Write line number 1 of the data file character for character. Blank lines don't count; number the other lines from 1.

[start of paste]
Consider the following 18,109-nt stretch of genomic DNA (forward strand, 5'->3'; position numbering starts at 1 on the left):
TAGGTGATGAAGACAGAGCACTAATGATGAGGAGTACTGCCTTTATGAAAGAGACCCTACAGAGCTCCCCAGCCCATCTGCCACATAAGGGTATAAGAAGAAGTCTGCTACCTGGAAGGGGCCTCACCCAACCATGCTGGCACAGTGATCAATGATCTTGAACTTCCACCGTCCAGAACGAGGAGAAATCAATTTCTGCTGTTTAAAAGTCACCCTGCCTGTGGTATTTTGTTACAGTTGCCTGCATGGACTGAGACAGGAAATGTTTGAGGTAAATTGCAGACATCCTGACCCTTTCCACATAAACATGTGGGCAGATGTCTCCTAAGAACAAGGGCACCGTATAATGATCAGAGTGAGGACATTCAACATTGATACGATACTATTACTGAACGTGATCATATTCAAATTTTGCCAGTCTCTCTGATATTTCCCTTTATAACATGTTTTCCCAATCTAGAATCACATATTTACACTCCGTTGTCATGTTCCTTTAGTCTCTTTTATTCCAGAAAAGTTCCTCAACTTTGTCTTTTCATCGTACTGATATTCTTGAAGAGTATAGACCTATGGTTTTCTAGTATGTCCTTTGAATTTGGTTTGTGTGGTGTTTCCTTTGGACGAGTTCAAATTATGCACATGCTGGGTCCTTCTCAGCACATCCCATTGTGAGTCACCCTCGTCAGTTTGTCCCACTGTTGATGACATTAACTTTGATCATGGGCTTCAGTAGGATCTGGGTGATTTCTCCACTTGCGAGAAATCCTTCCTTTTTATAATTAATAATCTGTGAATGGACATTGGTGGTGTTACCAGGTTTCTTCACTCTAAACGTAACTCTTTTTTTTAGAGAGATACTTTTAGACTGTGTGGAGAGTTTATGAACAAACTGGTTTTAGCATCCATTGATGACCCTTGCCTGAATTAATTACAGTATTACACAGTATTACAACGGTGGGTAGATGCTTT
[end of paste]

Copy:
Consider the following 18,109-nt stretch of genomic DNA (forward strand, 5'->3'; position numbering starts at 1 on the left):